Political party that espoused traditionalist conservatism in the United States during the middle of the 19th century.

John Quincy Adams, the 6th president, became a Whig congressman later in his career.
Henry Clay, a founder of the Whig Party in the 1830s and its 1844 presidential nominee
Daniel Webster, a leading Whig from New England
William Henry Harrison, a two-time presidential candidate who became the first Whig president in 1841 but died just one month into office
William Henry Harrison defeated Martin Van Buren in the 1840 presidential election, thereby becoming the first Whig president
President John Tyler clashed with congressional Whigs and was expelled from the party.
Zachary Taylor served in the Mexican-American War and later won the 1848 presidential election as the Whig nominee.
The United States settled the Texas-Mexico border and acquired portions of seven current states in the Treaty of Guadalupe Hidalgo. Portions of present-day Arizona and New Mexico were later acquired in the 1853 Gadsden Purchase.
A political cartoon satirizing the candidacy of either Zachary Taylor or Winfield Scott in the 1848 presidential election
Millard Fillmore, the last Whig president
Gen. Winfield Scott, the unsuccessful Whig candidate in the 1852 presidential election
Whig journalist Horace Greeley
John J. Crittenden, an influential Whig leader who later established the short-lived Constitutional Union Party to contest the election of 1860
U.S. presidential election results from 1828 to 1852. Darker shades of blue indicate states that generally voted for the Democratic Party, while darker shades of yellow/brown indicate states that generally voted for the Whig or National Republican Party.
Charles Sumner, an anti-slavery "Conscience Whig" who later joined the Republican Party
Edward Everett, a pro-South "Cotton Whig"
Abraham Lincoln, a former Whig congressman, won the 1860 presidential election on the Republican ticket.
John Marshall Harlan, who began his career as a Whig officeholder, served on the Supreme Court from 1877 to 1911.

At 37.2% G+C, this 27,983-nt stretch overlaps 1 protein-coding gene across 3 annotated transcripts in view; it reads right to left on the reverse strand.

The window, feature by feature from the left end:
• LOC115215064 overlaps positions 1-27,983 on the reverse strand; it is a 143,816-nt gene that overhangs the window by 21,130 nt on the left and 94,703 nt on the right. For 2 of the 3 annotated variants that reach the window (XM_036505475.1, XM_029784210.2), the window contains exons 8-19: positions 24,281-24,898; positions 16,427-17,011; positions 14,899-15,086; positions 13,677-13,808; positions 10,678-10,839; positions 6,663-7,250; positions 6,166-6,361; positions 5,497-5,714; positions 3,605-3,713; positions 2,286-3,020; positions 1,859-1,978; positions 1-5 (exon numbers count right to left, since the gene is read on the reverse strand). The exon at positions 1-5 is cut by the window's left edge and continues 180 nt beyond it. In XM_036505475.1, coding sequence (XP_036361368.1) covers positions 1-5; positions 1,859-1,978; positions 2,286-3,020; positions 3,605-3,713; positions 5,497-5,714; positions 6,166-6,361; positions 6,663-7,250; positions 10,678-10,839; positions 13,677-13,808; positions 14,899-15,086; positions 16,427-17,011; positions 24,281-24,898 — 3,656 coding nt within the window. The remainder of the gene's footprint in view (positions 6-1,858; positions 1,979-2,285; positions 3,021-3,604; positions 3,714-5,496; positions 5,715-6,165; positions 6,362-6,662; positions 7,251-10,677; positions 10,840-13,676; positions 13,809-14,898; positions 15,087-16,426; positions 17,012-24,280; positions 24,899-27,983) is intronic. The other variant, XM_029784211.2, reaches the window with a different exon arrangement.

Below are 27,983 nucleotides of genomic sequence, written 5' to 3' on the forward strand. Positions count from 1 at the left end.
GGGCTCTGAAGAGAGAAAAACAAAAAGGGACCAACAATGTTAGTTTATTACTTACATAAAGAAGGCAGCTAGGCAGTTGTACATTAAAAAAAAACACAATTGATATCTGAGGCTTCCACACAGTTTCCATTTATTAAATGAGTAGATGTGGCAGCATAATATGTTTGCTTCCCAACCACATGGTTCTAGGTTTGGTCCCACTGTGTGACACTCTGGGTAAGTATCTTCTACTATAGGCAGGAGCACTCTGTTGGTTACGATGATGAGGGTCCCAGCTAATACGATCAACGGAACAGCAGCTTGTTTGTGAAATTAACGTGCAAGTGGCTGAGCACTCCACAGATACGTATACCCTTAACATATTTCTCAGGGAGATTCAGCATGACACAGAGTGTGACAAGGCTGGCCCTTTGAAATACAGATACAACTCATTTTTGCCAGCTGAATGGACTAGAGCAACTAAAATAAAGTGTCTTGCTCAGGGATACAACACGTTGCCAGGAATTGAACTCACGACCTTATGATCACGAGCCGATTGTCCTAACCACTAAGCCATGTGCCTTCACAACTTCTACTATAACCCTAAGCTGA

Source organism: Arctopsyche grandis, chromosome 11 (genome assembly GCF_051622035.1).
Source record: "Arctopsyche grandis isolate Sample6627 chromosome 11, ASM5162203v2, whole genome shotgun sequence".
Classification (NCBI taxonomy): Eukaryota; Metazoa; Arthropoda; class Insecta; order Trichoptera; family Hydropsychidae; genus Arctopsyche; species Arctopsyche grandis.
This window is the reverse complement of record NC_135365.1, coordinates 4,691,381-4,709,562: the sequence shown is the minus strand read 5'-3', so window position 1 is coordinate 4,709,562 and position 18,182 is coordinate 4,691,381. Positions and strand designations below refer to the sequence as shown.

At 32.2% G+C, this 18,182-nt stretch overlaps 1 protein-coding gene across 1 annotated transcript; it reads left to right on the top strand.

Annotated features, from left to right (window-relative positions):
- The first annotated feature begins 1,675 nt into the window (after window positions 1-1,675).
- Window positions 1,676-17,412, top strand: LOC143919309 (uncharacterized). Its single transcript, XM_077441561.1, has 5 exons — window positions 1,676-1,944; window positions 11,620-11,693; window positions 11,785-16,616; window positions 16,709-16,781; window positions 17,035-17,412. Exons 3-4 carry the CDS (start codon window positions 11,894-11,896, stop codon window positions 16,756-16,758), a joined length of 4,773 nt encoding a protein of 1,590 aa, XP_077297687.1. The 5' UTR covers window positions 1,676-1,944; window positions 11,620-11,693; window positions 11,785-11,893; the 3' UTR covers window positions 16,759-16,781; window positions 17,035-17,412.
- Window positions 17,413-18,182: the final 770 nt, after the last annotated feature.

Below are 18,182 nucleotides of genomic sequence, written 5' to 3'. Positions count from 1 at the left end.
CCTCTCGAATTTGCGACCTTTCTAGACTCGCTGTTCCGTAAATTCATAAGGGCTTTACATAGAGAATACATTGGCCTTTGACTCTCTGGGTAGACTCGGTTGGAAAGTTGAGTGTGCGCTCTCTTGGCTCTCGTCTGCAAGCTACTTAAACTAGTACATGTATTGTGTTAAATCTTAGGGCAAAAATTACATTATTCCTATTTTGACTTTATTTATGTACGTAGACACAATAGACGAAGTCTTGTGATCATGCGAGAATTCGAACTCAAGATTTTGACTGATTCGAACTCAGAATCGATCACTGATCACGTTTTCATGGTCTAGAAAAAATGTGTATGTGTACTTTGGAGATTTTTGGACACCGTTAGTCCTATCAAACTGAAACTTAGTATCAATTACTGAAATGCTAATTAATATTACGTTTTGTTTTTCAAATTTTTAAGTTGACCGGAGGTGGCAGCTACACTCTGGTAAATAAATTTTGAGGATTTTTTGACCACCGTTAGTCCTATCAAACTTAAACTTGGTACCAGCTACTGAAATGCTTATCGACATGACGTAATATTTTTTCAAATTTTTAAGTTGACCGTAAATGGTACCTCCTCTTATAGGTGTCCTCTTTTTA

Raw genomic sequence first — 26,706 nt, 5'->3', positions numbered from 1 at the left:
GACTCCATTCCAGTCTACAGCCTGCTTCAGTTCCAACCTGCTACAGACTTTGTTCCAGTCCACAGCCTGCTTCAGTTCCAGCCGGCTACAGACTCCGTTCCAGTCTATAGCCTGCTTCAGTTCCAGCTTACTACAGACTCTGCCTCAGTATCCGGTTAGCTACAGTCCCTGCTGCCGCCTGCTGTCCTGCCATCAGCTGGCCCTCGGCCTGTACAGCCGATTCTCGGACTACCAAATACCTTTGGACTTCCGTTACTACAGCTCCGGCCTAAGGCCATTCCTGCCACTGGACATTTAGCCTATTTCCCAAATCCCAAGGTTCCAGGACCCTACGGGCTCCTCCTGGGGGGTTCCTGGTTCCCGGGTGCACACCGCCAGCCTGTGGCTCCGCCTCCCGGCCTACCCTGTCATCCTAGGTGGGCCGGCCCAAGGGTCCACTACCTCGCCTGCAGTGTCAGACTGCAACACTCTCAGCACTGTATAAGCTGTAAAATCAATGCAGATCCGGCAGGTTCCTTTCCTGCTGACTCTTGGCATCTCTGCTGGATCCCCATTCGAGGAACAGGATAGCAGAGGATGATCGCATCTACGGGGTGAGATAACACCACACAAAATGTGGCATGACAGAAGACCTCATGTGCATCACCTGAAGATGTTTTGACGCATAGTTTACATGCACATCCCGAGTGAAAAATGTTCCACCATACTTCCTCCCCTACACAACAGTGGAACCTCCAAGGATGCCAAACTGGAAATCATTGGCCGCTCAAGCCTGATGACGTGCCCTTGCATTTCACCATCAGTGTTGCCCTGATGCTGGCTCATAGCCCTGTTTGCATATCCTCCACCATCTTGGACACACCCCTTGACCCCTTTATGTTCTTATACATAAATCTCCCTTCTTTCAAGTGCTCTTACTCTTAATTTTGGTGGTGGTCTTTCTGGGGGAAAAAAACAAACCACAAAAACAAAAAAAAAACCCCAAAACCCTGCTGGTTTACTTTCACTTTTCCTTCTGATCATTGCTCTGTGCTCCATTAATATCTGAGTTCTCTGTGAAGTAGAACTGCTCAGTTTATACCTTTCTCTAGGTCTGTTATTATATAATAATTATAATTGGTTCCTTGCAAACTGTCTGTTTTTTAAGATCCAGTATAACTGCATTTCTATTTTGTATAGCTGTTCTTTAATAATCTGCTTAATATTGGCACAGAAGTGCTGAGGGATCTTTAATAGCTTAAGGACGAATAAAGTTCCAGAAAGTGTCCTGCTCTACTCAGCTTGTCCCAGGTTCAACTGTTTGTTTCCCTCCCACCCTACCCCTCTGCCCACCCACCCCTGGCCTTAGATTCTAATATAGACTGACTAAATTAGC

The Whigs emerged in the 1830s in opposition to President Andrew Jackson, pulling together former members of the National Republican Party, the Anti-Masonic Party, and disaffected Democrats.

Democratic-Republican Party

8 links

American political party founded by Thomas Jefferson and James Madison in the early 1790s that championed republicanism, agrarianism, political equality, and expansionism.

American political party founded by Thomas Jefferson and James Madison in the early 1790s that championed republicanism, agrarianism, political equality, and expansionism.

Thomas Jefferson defeated John Adams in the 1800 presidential election, thereby becoming the first Democratic-Republican president.
The Louisiana Purchase in 1803 totaled 827,987 sqmi, doubling the size of the United States.
Albert Gallatin served as Secretary of the Treasury under Presidents Jefferson and Madison.
James Monroe, the third Democratic-Republican president
Four Democratic-Republicans sought the presidency in 1824: Andrew Jackson, John Quincy Adams, William H. Crawford, and Henry Clay.
John Quincy Adams won the 1824 presidential election as a Democratic-Republican after leaving the Federalist Party earlier in his career.
Presidential election results from 1796 to 1824. Darker shades of green indicate that the state generally supported the Democratic-Republicans, and darker shades of brown indicate that the state generally supported the Federalists.
John Randolph of Roanoke was a prominent member of a group of Southern plantation owners known as the Old Republicans.
Andrew Jackson led a faction of Democratic-Republicans that ultimately coalesced into the Democratic Party.

Jackson's faction eventually coalesced into the Democratic Party, while supporters of Adams became known as the National Republican Party, which itself later merged into the Whig Party.